The Talismans of Shannara (Heritage of Shannara Series #4)

( 61 )


Although some of the goals to keep Shannara safe had been met, the work of Walker Boh, Wren, and Par was not yet done. For The Shadowmen still swarmed over the Four Lands, poisoning all with their dark magic. Each Shannaran had a special death waiting for him- at the hands of The Shadowmen-unless Par could find a way to free them all with the Sword of Shannara.

The anxiously awaited conclusion to the Heritage of Shannara series--by one of fantasy's phenomenal ...

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The Talismans of Shannara (Heritage of Shannara Series #4)

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Although some of the goals to keep Shannara safe had been met, the work of Walker Boh, Wren, and Par was not yet done. For The Shadowmen still swarmed over the Four Lands, poisoning all with their dark magic. Each Shannaran had a special death waiting for him- at the hands of The Shadowmen-unless Par could find a way to free them all with the Sword of Shannara.

The anxiously awaited conclusion to the Heritage of Shannara series--by one of fantasy's phenomenal bestselling authors. The descendants of the Elven house of Shannara had all completed their quests . . . but their work was not yet done, for the Shadowen still swarmed over the Four Lands.

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Editorial Reviews

From the Publisher
"If Harry Potter has given you a thirst for fantasy and you have not discovered the magic of Terry Brooks, you are in for a treat."
--Rocky Mountain News

"If you were delighted and entranced by Michael Ende's The Never Ending Story, you will definitely want to sample one of more of Terry Brooks's books."
--Santa Cruz Sentinel

Publishers Weekly - Publisher's Weekly
Brooks brings his best-selling tetralogy, which began with The Scions of Shannara, to a resounding, action-filled conclusion. The three quests set by the Druid Allanon to save the Four Lands have been fulfilled, but the results are endangered or useless. One of the questers, Shannara scion Par Ohmsford, flees Federation soldiers and Shadowen Seekers with his love, Damson Rhee, only to be hunted by his brother Coll, made mad by the Shadowen leader Rimmer Dall. Par carries the powerful Sword of Shannara but cannot use it; the magic of his wishsong intensifies but becomes increasingly uncontrollable. Walker Boh, Allanon's heir, is trapped inside the restored Druid fortress of Paranor by four powerful Shadowen who have taken the form of the Four Horsemen of the Apocalypse. The third quester, Wren Elessedil, now queen of the elves, has brought her people back to the Four Lands, but they face extermination by the Federation. The three searchers must be tempered by disaster, conquer their self-doubts and discover within themselves the true nature of their quest and the means of salvation for their peoples. Cutting from one group to another, Brooks builds tension and suspense, weaving a rich and complex tale.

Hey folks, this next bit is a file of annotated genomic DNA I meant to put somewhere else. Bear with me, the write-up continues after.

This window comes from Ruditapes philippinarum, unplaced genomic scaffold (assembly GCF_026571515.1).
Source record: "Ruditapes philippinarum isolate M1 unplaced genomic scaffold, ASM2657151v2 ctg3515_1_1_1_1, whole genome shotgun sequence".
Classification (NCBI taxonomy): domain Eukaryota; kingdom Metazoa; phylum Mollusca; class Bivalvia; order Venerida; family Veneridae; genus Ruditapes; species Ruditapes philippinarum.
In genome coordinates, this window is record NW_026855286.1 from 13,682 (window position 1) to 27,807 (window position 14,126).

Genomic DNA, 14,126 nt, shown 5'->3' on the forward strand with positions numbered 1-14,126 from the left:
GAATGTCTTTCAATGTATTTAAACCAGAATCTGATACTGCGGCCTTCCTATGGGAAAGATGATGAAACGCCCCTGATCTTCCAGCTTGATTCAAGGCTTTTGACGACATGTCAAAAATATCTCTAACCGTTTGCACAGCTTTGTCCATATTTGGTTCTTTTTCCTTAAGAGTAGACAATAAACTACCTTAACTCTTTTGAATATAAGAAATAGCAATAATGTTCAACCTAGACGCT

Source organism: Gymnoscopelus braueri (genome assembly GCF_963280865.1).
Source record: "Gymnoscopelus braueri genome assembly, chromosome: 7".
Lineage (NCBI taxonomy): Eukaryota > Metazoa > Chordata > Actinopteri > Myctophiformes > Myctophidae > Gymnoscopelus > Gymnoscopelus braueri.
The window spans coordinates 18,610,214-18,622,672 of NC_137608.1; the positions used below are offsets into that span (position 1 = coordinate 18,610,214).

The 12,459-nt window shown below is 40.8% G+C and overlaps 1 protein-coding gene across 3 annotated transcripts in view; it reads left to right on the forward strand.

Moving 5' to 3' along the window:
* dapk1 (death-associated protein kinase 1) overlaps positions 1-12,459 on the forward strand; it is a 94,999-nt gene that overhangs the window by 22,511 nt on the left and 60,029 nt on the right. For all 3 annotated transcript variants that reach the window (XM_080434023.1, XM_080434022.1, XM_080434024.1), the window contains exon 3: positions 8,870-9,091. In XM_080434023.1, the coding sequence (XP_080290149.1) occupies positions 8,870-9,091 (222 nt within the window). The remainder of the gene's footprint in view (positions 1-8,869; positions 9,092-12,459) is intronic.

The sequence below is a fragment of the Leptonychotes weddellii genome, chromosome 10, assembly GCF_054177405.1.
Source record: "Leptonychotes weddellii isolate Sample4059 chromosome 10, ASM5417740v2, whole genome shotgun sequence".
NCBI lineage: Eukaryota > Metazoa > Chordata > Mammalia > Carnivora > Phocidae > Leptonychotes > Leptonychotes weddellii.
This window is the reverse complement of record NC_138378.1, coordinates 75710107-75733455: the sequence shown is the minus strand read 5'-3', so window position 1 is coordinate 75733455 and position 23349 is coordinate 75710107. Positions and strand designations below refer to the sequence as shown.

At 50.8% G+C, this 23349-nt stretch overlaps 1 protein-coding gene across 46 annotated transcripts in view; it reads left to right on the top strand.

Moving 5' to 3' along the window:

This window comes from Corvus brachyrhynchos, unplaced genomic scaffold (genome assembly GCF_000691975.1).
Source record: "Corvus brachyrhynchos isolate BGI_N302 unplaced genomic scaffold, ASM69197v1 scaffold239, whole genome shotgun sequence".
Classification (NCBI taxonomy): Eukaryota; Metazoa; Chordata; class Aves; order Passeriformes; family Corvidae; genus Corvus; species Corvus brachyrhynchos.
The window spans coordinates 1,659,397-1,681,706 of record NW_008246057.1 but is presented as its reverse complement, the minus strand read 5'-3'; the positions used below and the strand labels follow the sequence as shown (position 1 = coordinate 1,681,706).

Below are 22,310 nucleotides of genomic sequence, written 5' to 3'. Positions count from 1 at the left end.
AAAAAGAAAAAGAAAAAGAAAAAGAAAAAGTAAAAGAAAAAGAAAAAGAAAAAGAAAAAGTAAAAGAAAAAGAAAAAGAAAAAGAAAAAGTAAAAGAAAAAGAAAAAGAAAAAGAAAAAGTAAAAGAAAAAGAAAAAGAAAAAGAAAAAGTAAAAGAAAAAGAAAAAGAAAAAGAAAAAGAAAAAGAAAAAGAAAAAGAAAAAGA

Library Journal
Legendary sf author Brooks here weaves a tale about an apocalyptic showdown in a small Illinois town between humans and the amber-eyed trolls from another realm that only a girl named Nest can see.
Roland Green
Brooks here concludes "The Heritage of Shannara". Despite apparent success in their various quests, Walker Bob, Wren, and Par Ohmsford still face the poisonous plague of the Shadowen. Indeed, they may well fall to it unless Par can actually use the Sword of Shannara itself--at what cost to himself and his friends no one knows. In the course of reaching a satisfactory conclusion, this volume, like so much of Brooks' work, drags in spots and reaches compelling power in others. Overall, the tetralogy may well have been loading more on the Shannara universe that it can bear, particularly in the face of competition from such better-wrought worlds as those of David Eddings' and Robert Jordan's multivolume sagas. Shannara's large and faithful audience will see Brooks to the end, though, making this volume a mandatory acquisition.
Kirkus Reviews
New contemporary fantasy from the author of two interminable series, one about Shannara (First King of Shannara, 1996, etc.), the other set in a Magic Kingdom (Witches' Brew, 1995, etc.). In Hopewell, Illinois, 14-year-old Nest Freemark defends the town's ancient parkland against encroaching "feeders" (they feed on dark emotions) with the magic she inherited from her mysteriously dead mother and her drunken Gran, with whom she lives. Nest's helpers are Pick, a tiny, 150-year-old woody "sylvan"; Daniel the owl; and the eerie, wolflike Wraith. As July 4th approaches, a demon arrives in town, as does good-guy John Ross, Knight of the Word; Nest is the key to the looming good vs. evil showdown. But soon she begins to wonder why nobody will tell her the truth about her missing parents, or what's really going on in the park. The demon tempts Nest, then torments her, and finally tells her that he's her father! As Nest wavers, the demon tries to force the issue by killing Gran, capturing Pick, and exposing Wraith (whom Nest thought of as her faithful protector) as an elemental under his control. Thus deprived of her allies, how will Nest resist the demon?